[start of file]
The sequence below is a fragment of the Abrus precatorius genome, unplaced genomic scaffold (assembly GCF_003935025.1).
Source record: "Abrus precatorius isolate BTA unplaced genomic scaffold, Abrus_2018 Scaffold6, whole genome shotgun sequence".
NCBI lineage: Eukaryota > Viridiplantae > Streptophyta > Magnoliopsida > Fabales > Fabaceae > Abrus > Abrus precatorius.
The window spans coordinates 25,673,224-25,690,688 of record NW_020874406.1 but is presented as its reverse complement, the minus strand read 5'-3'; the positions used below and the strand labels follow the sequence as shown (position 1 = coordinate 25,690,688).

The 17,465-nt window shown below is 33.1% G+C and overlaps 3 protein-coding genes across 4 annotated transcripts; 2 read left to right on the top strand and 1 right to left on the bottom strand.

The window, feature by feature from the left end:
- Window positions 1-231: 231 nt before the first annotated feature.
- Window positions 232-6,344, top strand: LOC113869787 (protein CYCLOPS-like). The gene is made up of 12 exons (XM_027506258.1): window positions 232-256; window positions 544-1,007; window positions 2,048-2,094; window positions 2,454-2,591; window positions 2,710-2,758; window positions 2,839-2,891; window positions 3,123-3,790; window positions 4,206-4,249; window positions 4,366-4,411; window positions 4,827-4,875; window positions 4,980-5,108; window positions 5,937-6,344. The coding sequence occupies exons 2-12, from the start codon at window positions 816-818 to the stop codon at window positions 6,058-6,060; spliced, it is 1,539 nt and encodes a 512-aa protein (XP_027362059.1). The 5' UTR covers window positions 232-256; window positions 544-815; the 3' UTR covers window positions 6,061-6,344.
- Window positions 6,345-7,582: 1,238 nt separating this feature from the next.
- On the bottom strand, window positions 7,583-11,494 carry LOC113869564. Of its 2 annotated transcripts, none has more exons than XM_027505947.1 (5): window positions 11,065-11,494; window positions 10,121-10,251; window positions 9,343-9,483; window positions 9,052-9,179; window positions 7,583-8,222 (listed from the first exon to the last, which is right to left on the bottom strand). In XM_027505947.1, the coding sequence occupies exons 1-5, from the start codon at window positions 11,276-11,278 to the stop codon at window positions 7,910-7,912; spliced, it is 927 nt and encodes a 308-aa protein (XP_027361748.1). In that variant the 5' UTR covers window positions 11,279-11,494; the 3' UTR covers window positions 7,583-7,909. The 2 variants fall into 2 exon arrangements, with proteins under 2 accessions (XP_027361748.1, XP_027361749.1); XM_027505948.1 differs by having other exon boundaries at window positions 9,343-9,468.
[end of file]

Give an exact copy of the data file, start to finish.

The sequence below is a fragment of the Abrus precatorius genome, unplaced genomic scaffold (assembly GCF_003935025.1).
Source record: "Abrus precatorius isolate BTA unplaced genomic scaffold, Abrus_2018 Scaffold6, whole genome shotgun sequence".
NCBI lineage: Eukaryota > Viridiplantae > Streptophyta > Magnoliopsida > Fabales > Fabaceae > Abrus > Abrus precatorius.
The window spans coordinates 25,673,224-25,690,688 of record NW_020874406.1 but is presented as its reverse complement, the minus strand read 5'-3'; the positions used below and the strand labels follow the sequence as shown (position 1 = coordinate 25,690,688).

The 17,465-nt window shown below is 33.1% G+C and overlaps 3 protein-coding genes across 4 annotated transcripts; 2 read left to right on the top strand and 1 right to left on the bottom strand.

The window, feature by feature from the left end:
- Window positions 1-231: 231 nt before the first annotated feature.
- Window positions 232-6,344, top strand: LOC113869787 (protein CYCLOPS-like). The gene is made up of 12 exons (XM_027506258.1): window positions 232-256; window positions 544-1,007; window positions 2,048-2,094; window positions 2,454-2,591; window positions 2,710-2,758; window positions 2,839-2,891; window positions 3,123-3,790; window positions 4,206-4,249; window positions 4,366-4,411; window positions 4,827-4,875; window positions 4,980-5,108; window positions 5,937-6,344. The coding sequence occupies exons 2-12, from the start codon at window positions 816-818 to the stop codon at window positions 6,058-6,060; spliced, it is 1,539 nt and encodes a 512-aa protein (XP_027362059.1). The 5' UTR covers window positions 232-256; window positions 544-815; the 3' UTR covers window positions 6,061-6,344.
- Window positions 6,345-7,582: 1,238 nt separating this feature from the next.
- On the bottom strand, window positions 7,583-11,494 carry LOC113869564. Of its 2 annotated transcripts, none has more exons than XM_027505947.1 (5): window positions 11,065-11,494; window positions 10,121-10,251; window positions 9,343-9,483; window positions 9,052-9,179; window positions 7,583-8,222 (listed from the first exon to the last, which is right to left on the bottom strand). In XM_027505947.1, the coding sequence occupies exons 1-5, from the start codon at window positions 11,276-11,278 to the stop codon at window positions 7,910-7,912; spliced, it is 927 nt and encodes a 308-aa protein (XP_027361748.1). In that variant the 5' UTR covers window positions 11,279-11,494; the 3' UTR covers window positions 7,583-7,909. The 2 variants fall into 2 exon arrangements, with proteins under 2 accessions (XP_027361748.1, XP_027361749.1); XM_027505948.1 differs by having other exon boundaries at window positions 9,343-9,468.